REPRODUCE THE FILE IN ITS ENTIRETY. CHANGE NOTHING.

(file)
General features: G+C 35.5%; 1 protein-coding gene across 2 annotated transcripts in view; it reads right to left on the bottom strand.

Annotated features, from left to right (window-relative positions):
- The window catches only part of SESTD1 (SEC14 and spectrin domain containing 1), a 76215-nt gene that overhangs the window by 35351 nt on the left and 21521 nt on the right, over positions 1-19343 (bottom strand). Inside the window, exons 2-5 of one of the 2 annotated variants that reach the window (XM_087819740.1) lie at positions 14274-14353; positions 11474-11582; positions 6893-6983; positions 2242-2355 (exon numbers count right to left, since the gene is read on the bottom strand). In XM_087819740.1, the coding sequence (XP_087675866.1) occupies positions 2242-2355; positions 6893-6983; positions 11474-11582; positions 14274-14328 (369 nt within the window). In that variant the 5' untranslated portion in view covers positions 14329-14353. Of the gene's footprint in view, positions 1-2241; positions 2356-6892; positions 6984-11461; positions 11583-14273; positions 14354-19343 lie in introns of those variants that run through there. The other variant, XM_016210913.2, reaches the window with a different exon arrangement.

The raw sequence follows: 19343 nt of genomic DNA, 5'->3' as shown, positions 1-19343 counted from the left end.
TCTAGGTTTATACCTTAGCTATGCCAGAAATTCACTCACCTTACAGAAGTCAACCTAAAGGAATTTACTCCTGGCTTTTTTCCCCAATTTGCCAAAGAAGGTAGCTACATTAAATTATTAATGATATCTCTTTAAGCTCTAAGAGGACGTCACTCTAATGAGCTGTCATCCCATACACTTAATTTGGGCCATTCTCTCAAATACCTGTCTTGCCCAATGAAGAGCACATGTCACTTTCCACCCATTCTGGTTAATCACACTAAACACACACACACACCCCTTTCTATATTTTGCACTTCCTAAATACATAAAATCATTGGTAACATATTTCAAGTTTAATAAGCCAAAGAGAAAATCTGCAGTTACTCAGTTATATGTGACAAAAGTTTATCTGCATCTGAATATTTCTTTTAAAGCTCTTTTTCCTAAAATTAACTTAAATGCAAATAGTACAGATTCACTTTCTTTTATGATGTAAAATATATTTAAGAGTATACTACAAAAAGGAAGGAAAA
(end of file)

General features: G+C 35.5%; 1 protein-coding gene across 2 annotated transcripts in view; it reads right to left on the bottom strand.

Annotated features, from left to right (window-relative positions):
- The window catches only part of SESTD1 (SEC14 and spectrin domain containing 1), a 76215-nt gene that overhangs the window by 35351 nt on the left and 21521 nt on the right, over positions 1-19343 (bottom strand). Inside the window, exons 2-5 of one of the 2 annotated variants that reach the window (XM_087819740.1) lie at positions 14274-14353; positions 11474-11582; positions 6893-6983; positions 2242-2355 (exon numbers count right to left, since the gene is read on the bottom strand). In XM_087819740.1, the coding sequence (XP_087675866.1) occupies positions 2242-2355; positions 6893-6983; positions 11474-11582; positions 14274-14328 (369 nt within the window). In that variant the 5' untranslated portion in view covers positions 14329-14353. Of the gene's footprint in view, positions 1-2241; positions 2356-6892; positions 6984-11461; positions 11583-14273; positions 14354-19343 lie in introns of those variants that run through there. The other variant, XM_016210913.2, reaches the window with a different exon arrangement.

The raw sequence follows: 19343 nt of genomic DNA, 5'->3' as shown, positions 1-19343 counted from the left end.
TCTAGGTTTATACCTTAGCTATGCCAGAAATTCACTCACCTTACAGAAGTCAACCTAAAGGAATTTACTCCTGGCTTTTTTCCCCAATTTGCCAAAGAAGGTAGCTACATTAAATTATTAATGATATCTCTTTAAGCTCTAAGAGGACGTCACTCTAATGAGCTGTCATCCCATACACTTAATTTGGGCCATTCTCTCAAATACCTGTCTTGCCCAATGAAGAGCACATGTCACTTTCCACCCATTCTGGTTAATCACACTAAACACACACACACACCCCTTTCTATATTTTGCACTTCCTAAATACATAAAATCATTGGTAACATATTTCAAGTTTAATAAGCCAAAGAGAAAATCTGCAGTTACTCAGTTATATGTGACAAAAGTTTATCTGCATCTGAATATTTCTTTTAAAGCTCTTTTTCCTAAAATTAACTTAAATGCAAATAGTACAGATTCACTTTCTTTTATGATGTAAAATATATTTAAGAGTATACTACAAAAAGGAAGGAAAA